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Monday, September 14, 2009

Lisbon Too

About 2 week ago I blogged that I thought Lisbon was slipping away and that defeat was likely and that a general election would follow as indeed would a leadership contest in Fianna Fail. Given the recovery in public support for the Treaty that scenario now looks less likely although the Yes camp aren’t out of the woods yet. So where has it all changed? Well a number of things have happened. Firstly the left opposition to the treaty have once again been outflanked by the far right. Coir’s attention grabbing posters claiming that the minimum wage will drop to €1.84, along with the arrival in Ireland of the libertarian UKIP has gone down like a lead balloon. The constantly grating clever dick accent of Nigel Farage has not connected with, to quote Joe Higgins, “the ordinary working class man and woman”. The reality is that Farage cares very little about Ireland and what it does rather he’s more interested in raising his profile in Britain as he’s coincidently announced he’s to break the traditional moratorium on challenging the House of Common’s speaker because he, Bercow, is on the left of the Tory Party.

Now another home counties accent has re-joined the fray, the sinister Cockney tribesman Declan Ganley. Ganley is a man with his past in a closet. Famously he retired from politics after being heavily defeated in the European elections. Ganley queried the count and when he was granted a re-count after he claimed a wheelie bin full of his votes disappeared, the result saw his actual vote drop as Labour votes were found in his pile. Ganley claims to have been an adviser to a Baltic state where Ministers subsequently claimed they’d never heard of him! His company Rivada boasts on its board retired US generals. Rivada has extensive contracts with the US Military for communications systems. His party Libertas is a private company. In the European Elections he won just 1 of the 100 seats they’d targeted. He’s not the only US military contractor to oppose Lisbon, but he’s the most vocal. Youtube footage shows him hiding a US flag before an interview with a German channel. I suppose it’s a case of an old Tory hiding Old Glory!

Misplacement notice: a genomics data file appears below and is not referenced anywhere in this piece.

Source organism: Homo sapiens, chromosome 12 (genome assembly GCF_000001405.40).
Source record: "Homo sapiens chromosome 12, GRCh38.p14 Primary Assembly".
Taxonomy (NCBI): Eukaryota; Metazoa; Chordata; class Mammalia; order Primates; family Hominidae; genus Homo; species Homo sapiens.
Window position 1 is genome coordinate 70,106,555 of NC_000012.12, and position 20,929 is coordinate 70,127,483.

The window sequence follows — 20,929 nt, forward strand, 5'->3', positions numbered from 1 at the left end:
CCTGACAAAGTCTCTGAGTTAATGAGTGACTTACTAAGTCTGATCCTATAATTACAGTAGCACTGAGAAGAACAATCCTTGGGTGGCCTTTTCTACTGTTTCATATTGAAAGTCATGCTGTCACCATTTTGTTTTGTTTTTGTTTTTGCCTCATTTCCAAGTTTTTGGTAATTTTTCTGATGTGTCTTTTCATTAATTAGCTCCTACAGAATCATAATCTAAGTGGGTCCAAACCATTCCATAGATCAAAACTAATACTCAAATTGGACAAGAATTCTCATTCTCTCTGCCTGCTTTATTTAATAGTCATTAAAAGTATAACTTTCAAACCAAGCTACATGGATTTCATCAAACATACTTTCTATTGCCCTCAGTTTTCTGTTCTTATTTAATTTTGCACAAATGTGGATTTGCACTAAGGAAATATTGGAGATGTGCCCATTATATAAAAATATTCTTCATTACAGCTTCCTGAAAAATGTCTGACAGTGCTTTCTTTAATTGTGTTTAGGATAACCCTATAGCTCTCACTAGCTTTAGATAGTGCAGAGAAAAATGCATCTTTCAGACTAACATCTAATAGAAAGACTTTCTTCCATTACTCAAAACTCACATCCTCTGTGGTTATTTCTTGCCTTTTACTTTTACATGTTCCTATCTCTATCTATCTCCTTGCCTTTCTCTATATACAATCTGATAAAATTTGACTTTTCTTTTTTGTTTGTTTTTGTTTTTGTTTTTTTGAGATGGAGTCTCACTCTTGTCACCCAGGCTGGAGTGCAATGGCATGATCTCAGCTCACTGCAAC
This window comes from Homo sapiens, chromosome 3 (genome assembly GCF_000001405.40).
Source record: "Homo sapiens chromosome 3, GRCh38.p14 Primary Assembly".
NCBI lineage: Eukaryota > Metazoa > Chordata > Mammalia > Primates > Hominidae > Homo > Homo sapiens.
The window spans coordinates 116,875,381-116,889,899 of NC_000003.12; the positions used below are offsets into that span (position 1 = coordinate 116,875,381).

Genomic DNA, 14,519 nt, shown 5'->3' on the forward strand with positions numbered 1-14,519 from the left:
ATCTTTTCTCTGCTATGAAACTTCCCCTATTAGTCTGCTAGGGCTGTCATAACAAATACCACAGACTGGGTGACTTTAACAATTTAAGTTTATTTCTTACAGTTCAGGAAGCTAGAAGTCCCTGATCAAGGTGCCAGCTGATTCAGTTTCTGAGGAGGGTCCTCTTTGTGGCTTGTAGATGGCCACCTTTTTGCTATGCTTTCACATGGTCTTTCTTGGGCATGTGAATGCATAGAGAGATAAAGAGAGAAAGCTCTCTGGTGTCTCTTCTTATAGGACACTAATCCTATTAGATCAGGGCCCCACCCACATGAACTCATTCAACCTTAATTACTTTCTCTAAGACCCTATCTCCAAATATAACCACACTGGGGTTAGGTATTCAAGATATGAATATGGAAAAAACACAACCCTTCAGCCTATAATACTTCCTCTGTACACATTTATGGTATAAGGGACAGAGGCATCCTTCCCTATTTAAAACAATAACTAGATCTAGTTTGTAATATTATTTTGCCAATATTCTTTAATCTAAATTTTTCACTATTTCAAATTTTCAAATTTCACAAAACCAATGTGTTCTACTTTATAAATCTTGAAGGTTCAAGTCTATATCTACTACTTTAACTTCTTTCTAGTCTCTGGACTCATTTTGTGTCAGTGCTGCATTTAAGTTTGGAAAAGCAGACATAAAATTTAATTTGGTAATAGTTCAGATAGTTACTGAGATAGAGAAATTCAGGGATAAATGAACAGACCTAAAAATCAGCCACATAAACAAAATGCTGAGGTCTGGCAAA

Labour MEP Nessa Childers was canvassing with us since I last blogged on the issue. The response to the canvas is very positive in Wexford. Wexford voted no in June 2008 by a margin of about 7%. If the canvas is suggesting now more voters in a constituency like Wexford and if this swing is being reflected nationally then I believe that the treaty can now pass. Wexford is a typical bell weather constituency in this referendum. If there is a swing to Yes in Wexford and it is replicated all over the country then I believe that Lisbon will pass. However if Marx could declare that it was too early to pronounce on the French Revolution 70 years after the event, then I’m more than entitled to warn against what could happen between now and polling day.
Coir hijacked the internationalist James Connolly to suggest he'd have backed their narrow reactionary campaign. Coir are anti-woman and it shows an ignorance of history to suggest that Connolly was such.